The second most important part of keeping the family pool clean was the pump and filters. The filters were long tubes attached to what looked like the engine from a push mower, and they would have to be hosed off weekly.  It was powered via an underground power line, which was dug in from the shed, and terminated in what could only be described as an outlet on a stick. All you would have to do to turn it on and off was simply go and plug or unplug it as you were standing in a huge of splashed out pool water.

So between having your eyes singed out of your skull, and being electrocuted, we were well positioned to love the water experience.

The thing I really like about our community center is the cleanliness. Cleanliness especially when it comes to rooms, whose engineering is based on tiles, has become something I pay more attention to now that I am raising two boys. There are times in our own bathroom when I have to wonder if they even have their eyes open when the pee.

After the customary pee, (or on difficult days, the #2) we make our way to the showers. Usually we encounter and number of more naked old men, who are busily chatting away about the market, golf game, or doctor visit, all the while cleaning themselves in every manner conceivable. More small talk with the boy is not necessary as he is too busy screaming about the mandatory pre-swim rinse. Upon leaving the locker room, we go down a small dark hallway. This small span of 25 feet is in fact, the coldest point on the surface of the earth. Science has yet to explain it. But it does allow for you to completely appreciate the semi-heated water of the pool. At least, I hope it’s heated.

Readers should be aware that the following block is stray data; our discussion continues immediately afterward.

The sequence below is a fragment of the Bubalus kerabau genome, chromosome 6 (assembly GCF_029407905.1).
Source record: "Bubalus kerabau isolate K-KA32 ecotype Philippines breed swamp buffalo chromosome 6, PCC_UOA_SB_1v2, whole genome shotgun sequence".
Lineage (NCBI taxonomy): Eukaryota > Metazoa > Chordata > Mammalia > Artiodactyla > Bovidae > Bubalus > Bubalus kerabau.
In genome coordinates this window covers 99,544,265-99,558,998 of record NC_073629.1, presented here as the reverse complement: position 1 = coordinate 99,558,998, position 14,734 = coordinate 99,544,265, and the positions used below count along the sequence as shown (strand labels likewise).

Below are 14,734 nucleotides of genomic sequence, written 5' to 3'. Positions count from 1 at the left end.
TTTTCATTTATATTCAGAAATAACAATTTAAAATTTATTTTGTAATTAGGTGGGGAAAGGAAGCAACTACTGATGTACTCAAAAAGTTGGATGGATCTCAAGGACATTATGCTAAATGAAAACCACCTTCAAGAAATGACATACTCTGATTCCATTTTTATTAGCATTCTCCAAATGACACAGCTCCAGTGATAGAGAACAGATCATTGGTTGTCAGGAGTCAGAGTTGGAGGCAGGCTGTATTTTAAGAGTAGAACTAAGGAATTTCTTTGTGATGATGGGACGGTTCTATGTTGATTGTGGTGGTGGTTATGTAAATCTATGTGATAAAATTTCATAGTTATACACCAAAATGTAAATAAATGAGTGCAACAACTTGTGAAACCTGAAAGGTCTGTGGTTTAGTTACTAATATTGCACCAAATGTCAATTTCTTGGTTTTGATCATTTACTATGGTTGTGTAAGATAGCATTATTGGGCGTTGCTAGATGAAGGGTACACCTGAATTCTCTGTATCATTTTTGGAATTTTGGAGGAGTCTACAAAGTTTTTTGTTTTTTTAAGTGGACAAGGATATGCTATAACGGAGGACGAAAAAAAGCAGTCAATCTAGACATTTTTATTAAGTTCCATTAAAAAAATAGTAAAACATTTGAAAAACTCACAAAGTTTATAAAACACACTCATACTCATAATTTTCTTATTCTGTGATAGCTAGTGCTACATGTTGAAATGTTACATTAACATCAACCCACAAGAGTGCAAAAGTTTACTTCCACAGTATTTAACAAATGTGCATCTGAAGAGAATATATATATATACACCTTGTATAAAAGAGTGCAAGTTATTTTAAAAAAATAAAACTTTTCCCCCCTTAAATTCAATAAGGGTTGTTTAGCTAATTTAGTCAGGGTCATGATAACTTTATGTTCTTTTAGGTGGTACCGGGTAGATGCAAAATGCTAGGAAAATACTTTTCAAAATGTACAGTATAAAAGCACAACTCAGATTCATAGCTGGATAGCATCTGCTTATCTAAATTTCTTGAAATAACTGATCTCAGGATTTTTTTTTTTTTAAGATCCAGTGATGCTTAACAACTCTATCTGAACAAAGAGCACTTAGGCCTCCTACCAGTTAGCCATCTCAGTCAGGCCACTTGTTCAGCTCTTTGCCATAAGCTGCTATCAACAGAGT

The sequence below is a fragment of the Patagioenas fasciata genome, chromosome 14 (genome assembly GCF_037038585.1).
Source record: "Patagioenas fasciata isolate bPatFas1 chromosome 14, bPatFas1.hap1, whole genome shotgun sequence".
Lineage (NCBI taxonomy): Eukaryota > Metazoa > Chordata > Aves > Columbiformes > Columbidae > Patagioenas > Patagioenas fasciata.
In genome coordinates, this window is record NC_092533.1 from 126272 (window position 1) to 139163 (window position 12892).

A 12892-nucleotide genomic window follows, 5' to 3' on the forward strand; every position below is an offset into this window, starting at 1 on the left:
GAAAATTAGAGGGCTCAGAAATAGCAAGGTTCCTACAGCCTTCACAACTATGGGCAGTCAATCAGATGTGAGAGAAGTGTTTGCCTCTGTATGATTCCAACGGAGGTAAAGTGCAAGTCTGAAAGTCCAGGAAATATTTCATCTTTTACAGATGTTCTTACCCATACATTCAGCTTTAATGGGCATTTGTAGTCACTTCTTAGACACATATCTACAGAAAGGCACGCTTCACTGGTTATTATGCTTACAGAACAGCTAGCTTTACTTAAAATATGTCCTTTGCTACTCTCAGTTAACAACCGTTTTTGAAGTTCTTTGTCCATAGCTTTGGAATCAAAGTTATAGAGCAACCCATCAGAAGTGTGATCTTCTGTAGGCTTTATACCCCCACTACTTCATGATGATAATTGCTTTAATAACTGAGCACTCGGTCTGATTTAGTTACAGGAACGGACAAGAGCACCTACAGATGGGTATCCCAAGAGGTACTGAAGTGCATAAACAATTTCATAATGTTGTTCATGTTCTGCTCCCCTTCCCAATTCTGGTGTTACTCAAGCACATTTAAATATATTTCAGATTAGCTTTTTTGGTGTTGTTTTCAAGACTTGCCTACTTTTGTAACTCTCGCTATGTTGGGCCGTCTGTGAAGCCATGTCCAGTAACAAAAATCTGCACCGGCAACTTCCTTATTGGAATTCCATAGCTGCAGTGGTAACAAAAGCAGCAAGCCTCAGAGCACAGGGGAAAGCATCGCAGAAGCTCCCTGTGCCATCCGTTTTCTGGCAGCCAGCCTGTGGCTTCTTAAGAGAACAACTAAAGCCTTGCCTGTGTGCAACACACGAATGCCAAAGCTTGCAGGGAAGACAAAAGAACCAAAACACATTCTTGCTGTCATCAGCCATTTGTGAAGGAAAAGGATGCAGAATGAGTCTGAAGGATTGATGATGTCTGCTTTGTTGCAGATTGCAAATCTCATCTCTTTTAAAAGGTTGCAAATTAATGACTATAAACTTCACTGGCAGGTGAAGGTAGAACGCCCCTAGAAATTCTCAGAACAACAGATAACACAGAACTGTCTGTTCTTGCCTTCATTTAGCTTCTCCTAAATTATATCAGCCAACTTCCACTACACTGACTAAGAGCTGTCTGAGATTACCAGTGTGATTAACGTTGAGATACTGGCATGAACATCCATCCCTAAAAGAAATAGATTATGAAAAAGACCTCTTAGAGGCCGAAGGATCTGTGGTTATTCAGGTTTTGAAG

We usually go to what is know as family swim. Family swim generally consists of one child to one parent, who for the most part cannot believe they have to put on a bathing suit in February.  The children usually toddle around the splashing fountains, or ride on the parent’s back with a larynx crushing hold as they glide into the deeper waters.

Open swim usually begins sometime after school hours. It consists firstly of grade school kids and their parents, who can’t believe they are at the pool either, but who can sit on the side fully clothed and play Angry Birds. But it really kicks into full swing when the pre-teens and teens start to roll in during the evening hours. Once you see the sheen of axe body wash on the surface of a noisy pool, you never go to open swim again.

Whoever designed the pool was merciful enough to make the wading area just deep enough for a parent to hide their winter shame just below the surface, while still being able to engage with their child in the pipes that shoot water, the dumping buckets, the geysers bubbling up which as we found out, you are not allowed to sit, stand on, touch, block or otherwise do anything but look at. In between getting out to run through the arctic hall to the bathroom. (At least he doesn’t pee in the pool) we are able to have a good hour or more to swim